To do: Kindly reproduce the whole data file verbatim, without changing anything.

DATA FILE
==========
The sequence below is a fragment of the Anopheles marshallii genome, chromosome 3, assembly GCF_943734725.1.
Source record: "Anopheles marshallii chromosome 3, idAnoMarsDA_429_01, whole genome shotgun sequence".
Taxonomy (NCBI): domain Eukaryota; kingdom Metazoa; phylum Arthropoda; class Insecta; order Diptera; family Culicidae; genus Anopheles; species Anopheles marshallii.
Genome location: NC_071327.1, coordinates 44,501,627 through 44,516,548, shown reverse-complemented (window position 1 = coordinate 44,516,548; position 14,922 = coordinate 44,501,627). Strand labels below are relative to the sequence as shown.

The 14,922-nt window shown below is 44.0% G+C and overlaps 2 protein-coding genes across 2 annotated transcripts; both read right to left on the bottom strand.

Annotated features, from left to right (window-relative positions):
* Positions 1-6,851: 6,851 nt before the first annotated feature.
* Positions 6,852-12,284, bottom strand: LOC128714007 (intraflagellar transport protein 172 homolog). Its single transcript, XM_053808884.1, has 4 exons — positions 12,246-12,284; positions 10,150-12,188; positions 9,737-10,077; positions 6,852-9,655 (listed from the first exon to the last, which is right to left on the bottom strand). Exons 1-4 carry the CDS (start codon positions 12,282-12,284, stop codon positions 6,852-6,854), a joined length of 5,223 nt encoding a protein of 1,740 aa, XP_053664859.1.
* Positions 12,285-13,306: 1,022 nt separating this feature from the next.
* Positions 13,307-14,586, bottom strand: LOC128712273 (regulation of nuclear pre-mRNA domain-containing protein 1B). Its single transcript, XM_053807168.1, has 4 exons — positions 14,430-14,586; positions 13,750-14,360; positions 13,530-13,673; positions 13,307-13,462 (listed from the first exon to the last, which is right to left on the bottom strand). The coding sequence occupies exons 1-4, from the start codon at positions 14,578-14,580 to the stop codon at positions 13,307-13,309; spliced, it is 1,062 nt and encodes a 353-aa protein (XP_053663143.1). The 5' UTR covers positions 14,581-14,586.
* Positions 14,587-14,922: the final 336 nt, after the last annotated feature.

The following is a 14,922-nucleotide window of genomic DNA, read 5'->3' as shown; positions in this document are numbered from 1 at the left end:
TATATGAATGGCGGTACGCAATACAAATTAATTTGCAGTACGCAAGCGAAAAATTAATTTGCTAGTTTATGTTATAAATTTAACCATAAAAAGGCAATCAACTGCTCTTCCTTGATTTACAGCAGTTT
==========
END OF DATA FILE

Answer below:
The sequence below is a fragment of the Anopheles marshallii genome, chromosome 3, assembly GCF_943734725.1.
Source record: "Anopheles marshallii chromosome 3, idAnoMarsDA_429_01, whole genome shotgun sequence".
Taxonomy (NCBI): domain Eukaryota; kingdom Metazoa; phylum Arthropoda; class Insecta; order Diptera; family Culicidae; genus Anopheles; species Anopheles marshallii.
Genome location: NC_071327.1, coordinates 44,501,627 through 44,516,548, shown reverse-complemented (window position 1 = coordinate 44,516,548; position 14,922 = coordinate 44,501,627). Strand labels below are relative to the sequence as shown.

The 14,922-nt window shown below is 44.0% G+C and overlaps 2 protein-coding genes across 2 annotated transcripts; both read right to left on the bottom strand.

Annotated features, from left to right (window-relative positions):
* Positions 1-6,851: 6,851 nt before the first annotated feature.
* Positions 6,852-12,284, bottom strand: LOC128714007 (intraflagellar transport protein 172 homolog). Its single transcript, XM_053808884.1, has 4 exons — positions 12,246-12,284; positions 10,150-12,188; positions 9,737-10,077; positions 6,852-9,655 (listed from the first exon to the last, which is right to left on the bottom strand). Exons 1-4 carry the CDS (start codon positions 12,282-12,284, stop codon positions 6,852-6,854), a joined length of 5,223 nt encoding a protein of 1,740 aa, XP_053664859.1.
* Positions 12,285-13,306: 1,022 nt separating this feature from the next.
* Positions 13,307-14,586, bottom strand: LOC128712273 (regulation of nuclear pre-mRNA domain-containing protein 1B). Its single transcript, XM_053807168.1, has 4 exons — positions 14,430-14,586; positions 13,750-14,360; positions 13,530-13,673; positions 13,307-13,462 (listed from the first exon to the last, which is right to left on the bottom strand). The coding sequence occupies exons 1-4, from the start codon at positions 14,578-14,580 to the stop codon at positions 13,307-13,309; spliced, it is 1,062 nt and encodes a 353-aa protein (XP_053663143.1). The 5' UTR covers positions 14,581-14,586.
* Positions 14,587-14,922: the final 336 nt, after the last annotated feature.

The following is a 14,922-nucleotide window of genomic DNA, read 5'->3' as shown; positions in this document are numbered from 1 at the left end:
TATATGAATGGCGGTACGCAATACAAATTAATTTGCAGTACGCAAGCGAAAAATTAATTTGCTAGTTTATGTTATAAATTTAACCATAAAAAGGCAATCAACTGCTCTTCCTTGATTTACAGCAGTTT